Further information:
http://www.montana.edu

More articles from Health and Medicine:

nachricht Hot cars can hit deadly temperatures in as little as one hour
24.05.2018 | Arizona State University

nachricht 3D images of cancer cells in the body: Medical physicists from Halle present new method
16.05.2018 | Martin-Luther-Universität Halle-Wittenberg

All articles from Health and Medicine >>>

The most recent press releases about innovation >>>

Die letzten 5 Focus-News des innovations-reports im Überblick:

Im Focus: Powerful IT security for the car of the future – research alliance develops new approaches

The more electronics steer, accelerate and brake cars, the more important it is to protect them against cyber-attacks. That is why 15 partners from industry and academia will work together over the next three years on new approaches to IT security in self-driving cars. The joint project goes by the name Security For Connected, Autonomous Cars (SecForCARs) and has funding of €7.2 million from the German Federal Ministry of Education and Research. Infineon is leading the project.

Vehicles already offer diverse communication interfaces and more and more automated functions, such as distance and lane-keeping assist systems. At the same...

Im Focus: Molecular switch will facilitate the development of pioneering electro-optical devices

A research team led by physicists at the Technical University of Munich (TUM) has developed molecular nanoswitches that can be toggled between two structurally different states using an applied voltage. They can serve as the basis for a pioneering class of devices that could replace silicon-based components with organic molecules.

The development of new electronic technologies drives the incessant reduction of functional component sizes. In the context of an international collaborative...

Im Focus: LZH showcases laser material processing of tomorrow at the LASYS 2018

At the LASYS 2018, from June 5th to 7th, the Laser Zentrum Hannover e.V. (LZH) will be showcasing processes for the laser material processing of tomorrow in hall 4 at stand 4E75. With blown bomb shells the LZH will present first results of a research project on civil security.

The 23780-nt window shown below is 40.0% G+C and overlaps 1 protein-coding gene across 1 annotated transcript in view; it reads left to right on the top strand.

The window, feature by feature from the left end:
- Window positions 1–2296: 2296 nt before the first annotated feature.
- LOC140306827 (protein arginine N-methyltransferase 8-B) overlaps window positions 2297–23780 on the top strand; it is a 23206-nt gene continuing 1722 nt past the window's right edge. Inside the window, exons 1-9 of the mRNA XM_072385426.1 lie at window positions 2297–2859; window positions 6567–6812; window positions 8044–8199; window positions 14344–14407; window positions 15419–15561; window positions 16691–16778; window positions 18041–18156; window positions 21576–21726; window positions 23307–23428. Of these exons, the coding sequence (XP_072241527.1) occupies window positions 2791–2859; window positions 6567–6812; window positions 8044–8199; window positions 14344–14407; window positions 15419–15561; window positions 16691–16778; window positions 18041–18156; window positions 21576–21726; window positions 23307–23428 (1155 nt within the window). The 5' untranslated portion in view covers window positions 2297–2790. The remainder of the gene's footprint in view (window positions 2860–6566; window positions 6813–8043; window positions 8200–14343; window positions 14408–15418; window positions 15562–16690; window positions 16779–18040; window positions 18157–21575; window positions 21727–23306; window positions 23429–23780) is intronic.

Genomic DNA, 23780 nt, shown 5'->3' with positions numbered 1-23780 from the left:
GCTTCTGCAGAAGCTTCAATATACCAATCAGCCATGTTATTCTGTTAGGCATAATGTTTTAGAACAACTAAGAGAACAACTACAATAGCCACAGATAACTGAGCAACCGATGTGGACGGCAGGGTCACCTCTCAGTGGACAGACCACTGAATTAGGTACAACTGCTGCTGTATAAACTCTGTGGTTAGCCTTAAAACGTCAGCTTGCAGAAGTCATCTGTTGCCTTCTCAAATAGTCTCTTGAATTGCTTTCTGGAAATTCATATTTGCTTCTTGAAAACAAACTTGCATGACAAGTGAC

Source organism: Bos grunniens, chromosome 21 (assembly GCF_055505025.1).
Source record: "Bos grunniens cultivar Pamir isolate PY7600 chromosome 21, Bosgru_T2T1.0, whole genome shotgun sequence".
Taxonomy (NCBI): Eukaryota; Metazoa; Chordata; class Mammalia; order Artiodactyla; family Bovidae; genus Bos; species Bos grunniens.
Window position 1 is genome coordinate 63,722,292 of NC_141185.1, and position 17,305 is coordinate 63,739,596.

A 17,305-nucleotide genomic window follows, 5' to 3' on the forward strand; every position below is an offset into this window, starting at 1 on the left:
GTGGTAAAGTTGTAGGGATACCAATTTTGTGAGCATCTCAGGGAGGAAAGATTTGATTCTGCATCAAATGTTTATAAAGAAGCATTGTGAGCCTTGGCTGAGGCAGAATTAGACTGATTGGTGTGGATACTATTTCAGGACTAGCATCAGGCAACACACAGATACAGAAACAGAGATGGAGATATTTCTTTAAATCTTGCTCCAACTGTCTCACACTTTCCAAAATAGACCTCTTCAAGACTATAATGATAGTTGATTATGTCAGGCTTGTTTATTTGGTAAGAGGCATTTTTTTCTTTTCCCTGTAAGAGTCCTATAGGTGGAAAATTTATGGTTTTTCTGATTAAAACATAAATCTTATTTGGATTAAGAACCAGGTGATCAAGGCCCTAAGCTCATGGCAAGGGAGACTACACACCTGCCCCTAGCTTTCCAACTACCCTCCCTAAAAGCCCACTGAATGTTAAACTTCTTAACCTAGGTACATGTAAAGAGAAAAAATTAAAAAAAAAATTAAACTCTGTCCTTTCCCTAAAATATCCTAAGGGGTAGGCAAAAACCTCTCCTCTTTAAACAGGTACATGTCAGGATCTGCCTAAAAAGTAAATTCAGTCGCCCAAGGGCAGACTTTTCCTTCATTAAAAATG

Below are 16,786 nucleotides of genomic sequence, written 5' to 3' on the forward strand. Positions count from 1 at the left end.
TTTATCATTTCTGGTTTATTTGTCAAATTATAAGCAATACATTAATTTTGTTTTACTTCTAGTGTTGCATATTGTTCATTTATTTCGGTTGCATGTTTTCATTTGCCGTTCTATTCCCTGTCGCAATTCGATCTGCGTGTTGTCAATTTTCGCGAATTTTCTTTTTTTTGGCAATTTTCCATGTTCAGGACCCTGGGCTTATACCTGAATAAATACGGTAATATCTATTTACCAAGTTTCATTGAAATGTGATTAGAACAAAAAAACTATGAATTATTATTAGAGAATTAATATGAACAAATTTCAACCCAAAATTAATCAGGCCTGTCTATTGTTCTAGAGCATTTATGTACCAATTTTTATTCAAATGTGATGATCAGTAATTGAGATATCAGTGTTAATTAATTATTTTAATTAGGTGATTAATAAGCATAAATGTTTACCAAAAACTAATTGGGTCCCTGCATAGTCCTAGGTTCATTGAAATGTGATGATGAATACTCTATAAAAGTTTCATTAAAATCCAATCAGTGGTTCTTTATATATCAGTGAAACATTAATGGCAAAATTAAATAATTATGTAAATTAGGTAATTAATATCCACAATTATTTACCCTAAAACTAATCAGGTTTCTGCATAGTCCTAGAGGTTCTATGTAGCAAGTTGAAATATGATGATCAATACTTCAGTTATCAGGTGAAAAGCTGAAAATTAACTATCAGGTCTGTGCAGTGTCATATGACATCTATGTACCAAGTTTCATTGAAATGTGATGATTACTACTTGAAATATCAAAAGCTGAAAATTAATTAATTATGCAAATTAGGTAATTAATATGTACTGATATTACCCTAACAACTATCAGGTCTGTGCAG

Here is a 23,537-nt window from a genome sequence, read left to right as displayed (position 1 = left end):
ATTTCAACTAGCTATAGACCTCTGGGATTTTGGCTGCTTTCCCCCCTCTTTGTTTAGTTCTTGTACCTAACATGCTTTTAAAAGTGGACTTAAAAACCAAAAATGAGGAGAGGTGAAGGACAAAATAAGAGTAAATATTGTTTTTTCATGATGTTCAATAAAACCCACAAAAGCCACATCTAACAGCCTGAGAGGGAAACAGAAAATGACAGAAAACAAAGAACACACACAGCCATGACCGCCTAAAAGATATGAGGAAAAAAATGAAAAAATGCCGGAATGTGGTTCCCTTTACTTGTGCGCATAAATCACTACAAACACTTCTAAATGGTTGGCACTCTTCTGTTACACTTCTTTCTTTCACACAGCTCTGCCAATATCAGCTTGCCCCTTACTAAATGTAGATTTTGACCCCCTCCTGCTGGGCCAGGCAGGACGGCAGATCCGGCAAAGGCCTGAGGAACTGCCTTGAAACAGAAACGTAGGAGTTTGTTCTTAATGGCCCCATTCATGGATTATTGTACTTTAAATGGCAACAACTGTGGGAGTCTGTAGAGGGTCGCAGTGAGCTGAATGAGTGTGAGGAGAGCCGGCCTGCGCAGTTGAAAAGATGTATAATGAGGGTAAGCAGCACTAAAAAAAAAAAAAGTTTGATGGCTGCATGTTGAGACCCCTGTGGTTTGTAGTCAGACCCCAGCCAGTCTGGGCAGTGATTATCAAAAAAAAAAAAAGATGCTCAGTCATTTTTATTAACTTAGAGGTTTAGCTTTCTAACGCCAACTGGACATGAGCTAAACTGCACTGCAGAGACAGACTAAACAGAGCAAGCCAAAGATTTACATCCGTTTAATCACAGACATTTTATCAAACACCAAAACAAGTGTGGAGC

At this year's LASYS, the LZH will exhibit light-based processes such as cutting, welding, ablation and structuring as well as additive manufacturing for...

Im Focus: Self-illuminating pixels for a new display generation

There are videos on the internet that can make one marvel at technology. For example, a smartphone is casually bent around the arm or a thin-film display is rolled in all directions and with almost every diameter. From the user's point of view, this looks fantastic. From a professional point of view, however, the question arises: Is that already possible?

At Display Week 2018, scientists from the Fraunhofer Institute for Applied Polymer Research IAP will be demonstrating today’s technological possibilities and...

Im Focus: Explanation for puzzling quantum oscillations has been found

So-called quantum many-body scars allow quantum systems to stay out of equilibrium much longer, explaining experiment | Study published in Nature Physics

Recently, researchers from Harvard and MIT succeeded in trapping a record 53 atoms and individually controlling their quantum state, realizing what is called a...

All Focus news of the innovation-report >>>

Anzeige

Anzeige

VideoLinks
Industry & Economy
Event News

In focus: Climate adapted plants

25.05.2018 | Event News

Save the date: Forum European Neuroscience – 07-11 July 2018 in Berlin, Germany

02.05.2018 | Event News

Invitation to the upcoming "Current Topics in Bioinformatics: Big Data in Genomics and Medicine"

13.04.2018 | Event News

 
Latest News

In focus: Climate adapted plants

25.05.2018 | Event News

Flow probes from the 3D printer

25.05.2018 | Machine Engineering

Less is more? Gene switch for healthy aging found

25.05.2018 | Life Sciences

VideoLinks
Science & Research
Overview of more VideoLinks >>>